While it may return to host some select racing events in the future, track officials in a news release announced it will soon host “a variety of entertainment and sporting events.”

“We have tried to make the speedway successful, but with a downturn in interest, it’s increasingly difficult to make it work,” Speedway co-owner David Hagan said in a media release. “We are looking at a variety of events to bring new life and excitement to the property.

“The schedule could include everything from concerts, mud runs, festivals, camping, and even new racing events at some point.  You name it and it’s probably come up at our table.”

Located about an hour southwest of Roanoke, Virginia, the speedway sits on a 170-acre parcel of land. While the speedway will cease holding races, it’s adjacent drag strip will continue to operate for sportsman racing.

Click here for the full media release from the speedway.

NASCAR issues three lug nut penalties in final penalty report of season

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NASCAR has issued three penalties to crew chiefs for unsecured lug nuts following the championship weekend at Homestead-Miami Speedway.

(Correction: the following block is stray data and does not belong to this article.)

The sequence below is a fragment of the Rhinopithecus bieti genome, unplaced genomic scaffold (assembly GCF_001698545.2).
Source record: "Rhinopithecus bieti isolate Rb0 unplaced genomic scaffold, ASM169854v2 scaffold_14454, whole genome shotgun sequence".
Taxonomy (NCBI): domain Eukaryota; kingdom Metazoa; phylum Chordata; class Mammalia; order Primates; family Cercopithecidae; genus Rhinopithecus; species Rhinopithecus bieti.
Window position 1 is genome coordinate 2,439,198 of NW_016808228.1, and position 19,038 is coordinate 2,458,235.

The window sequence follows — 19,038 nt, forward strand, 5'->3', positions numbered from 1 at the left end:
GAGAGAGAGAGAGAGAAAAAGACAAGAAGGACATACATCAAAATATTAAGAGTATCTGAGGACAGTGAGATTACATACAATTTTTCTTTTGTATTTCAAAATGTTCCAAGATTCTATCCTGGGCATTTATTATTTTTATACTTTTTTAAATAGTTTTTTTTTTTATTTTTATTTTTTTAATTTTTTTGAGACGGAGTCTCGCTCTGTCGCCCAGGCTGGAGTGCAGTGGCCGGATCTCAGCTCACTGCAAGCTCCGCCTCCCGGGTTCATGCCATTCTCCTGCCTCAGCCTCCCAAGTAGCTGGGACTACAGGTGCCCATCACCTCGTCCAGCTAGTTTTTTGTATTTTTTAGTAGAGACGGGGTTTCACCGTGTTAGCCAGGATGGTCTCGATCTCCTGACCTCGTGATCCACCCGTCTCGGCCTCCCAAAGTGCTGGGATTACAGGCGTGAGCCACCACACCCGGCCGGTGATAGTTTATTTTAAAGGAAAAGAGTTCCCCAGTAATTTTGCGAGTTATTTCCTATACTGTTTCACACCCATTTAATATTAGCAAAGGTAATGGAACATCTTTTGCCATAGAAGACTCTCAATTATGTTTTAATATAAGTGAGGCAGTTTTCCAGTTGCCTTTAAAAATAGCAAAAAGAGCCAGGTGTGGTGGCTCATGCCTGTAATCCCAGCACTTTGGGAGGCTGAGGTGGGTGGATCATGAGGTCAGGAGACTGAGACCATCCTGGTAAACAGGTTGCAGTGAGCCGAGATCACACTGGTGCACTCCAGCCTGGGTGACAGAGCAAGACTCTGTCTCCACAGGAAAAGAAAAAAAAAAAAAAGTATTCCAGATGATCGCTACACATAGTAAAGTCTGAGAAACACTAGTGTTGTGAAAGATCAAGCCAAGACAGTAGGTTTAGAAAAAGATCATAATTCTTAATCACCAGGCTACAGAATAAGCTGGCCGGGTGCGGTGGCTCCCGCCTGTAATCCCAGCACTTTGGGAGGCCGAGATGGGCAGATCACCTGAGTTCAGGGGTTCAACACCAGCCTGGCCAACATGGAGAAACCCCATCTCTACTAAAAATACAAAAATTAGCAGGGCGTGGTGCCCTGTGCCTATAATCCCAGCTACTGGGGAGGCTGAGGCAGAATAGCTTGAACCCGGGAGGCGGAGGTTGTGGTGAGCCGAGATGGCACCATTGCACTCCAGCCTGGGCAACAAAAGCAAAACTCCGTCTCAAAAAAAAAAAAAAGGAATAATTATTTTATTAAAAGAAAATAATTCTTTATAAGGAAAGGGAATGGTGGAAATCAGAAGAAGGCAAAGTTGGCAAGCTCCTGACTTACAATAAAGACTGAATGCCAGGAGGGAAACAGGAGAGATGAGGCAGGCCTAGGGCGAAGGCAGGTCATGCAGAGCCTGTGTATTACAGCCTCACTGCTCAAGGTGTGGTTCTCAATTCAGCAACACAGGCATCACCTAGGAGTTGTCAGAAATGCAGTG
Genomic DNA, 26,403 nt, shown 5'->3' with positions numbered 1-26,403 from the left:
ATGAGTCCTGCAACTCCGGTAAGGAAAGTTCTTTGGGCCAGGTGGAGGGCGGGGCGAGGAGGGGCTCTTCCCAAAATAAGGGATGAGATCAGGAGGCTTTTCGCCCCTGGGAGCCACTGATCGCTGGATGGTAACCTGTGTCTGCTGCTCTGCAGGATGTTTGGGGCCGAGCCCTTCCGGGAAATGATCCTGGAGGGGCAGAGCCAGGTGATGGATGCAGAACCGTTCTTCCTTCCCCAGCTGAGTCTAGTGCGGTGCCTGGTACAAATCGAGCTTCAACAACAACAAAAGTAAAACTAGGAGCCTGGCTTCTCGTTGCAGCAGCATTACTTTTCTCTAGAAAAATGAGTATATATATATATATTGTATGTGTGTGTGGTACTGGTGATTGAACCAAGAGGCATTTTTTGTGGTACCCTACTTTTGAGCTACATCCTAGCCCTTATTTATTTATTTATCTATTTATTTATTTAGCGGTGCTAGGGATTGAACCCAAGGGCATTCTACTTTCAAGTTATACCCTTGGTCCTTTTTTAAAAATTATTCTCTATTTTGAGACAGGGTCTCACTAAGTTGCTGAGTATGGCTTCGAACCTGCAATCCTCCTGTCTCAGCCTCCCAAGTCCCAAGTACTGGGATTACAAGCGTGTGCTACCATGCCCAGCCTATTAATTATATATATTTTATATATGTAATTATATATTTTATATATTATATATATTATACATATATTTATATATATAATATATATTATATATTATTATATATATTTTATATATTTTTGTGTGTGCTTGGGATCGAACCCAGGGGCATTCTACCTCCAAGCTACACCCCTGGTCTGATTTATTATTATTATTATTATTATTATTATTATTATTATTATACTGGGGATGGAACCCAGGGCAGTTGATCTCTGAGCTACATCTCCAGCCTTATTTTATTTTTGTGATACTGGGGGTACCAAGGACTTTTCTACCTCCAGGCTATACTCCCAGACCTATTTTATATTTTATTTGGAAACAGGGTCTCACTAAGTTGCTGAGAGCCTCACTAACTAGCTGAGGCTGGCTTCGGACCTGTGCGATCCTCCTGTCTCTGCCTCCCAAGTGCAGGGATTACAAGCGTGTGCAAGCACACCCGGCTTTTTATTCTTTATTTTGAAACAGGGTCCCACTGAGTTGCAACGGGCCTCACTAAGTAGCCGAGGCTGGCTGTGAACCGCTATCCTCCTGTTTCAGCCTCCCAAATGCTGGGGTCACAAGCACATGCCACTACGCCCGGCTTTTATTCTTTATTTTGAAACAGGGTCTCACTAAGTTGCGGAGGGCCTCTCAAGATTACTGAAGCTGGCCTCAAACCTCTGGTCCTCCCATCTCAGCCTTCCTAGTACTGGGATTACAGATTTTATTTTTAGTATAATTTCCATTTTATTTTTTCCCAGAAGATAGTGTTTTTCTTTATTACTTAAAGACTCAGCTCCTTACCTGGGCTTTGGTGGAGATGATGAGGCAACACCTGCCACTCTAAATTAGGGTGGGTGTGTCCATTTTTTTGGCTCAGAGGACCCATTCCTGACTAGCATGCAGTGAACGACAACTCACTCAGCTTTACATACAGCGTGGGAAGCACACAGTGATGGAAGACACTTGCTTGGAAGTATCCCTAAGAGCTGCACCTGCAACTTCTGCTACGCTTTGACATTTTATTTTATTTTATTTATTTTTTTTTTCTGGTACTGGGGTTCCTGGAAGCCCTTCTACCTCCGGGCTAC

Jason Ratcliff, crew chief on the No. 20 Toyota driven by Matt Kenseth, has been fined $20,000 and suspended one Cup points race for two unsecured lug nuts.

Ratcliff will be moving to the Xfinity Series to serve as Christopher Bell’s crew chief next season. The suspension is series specific. So he will be available to crew chief Bell in the season-opening race at Daytona.

Paul Wolfe, crew chief on Brad Keselowski‘s No. 2 Ford, was fined $10,000 for one unsecured lug nut.

In the Camping World Truck Series, Phil Gould, crew chief on Ryan Truex‘s No. 16 Toyota, was fined $5,000 for an unsecured lug nut.

Watch: Denver-area fans celebrate Martin Truex Jr.’s championship

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Barney Visser’s Furniture Row Racing is the only Cup team headquartered west of the Mississippi River, claiming Denver, Colorado, as its home.

Since the team began competing in NASCAR in 2005, the team has built up a dedicated fanbase in the city.

Those fans were rewarded when Martin Truex Jr. won Sunday’s Ford EcoBoost 400 and claimed the team’s first Cup championship.

One watch party in the area took place the Quaker Steak & Lube in Westminster, just north of Denver.

A fan has shared video of the moment Truex captured the championship.

Above, you can watch the Furniture Row Racing fans in attendance celebrate during the final lap of the race.

NASCAR America: Elliott Sadler shouldn’t blame Ryan Preece for losing Xfinity title

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It was arguably one of the most difficult pills Elliott Sadler has ever had to swallow.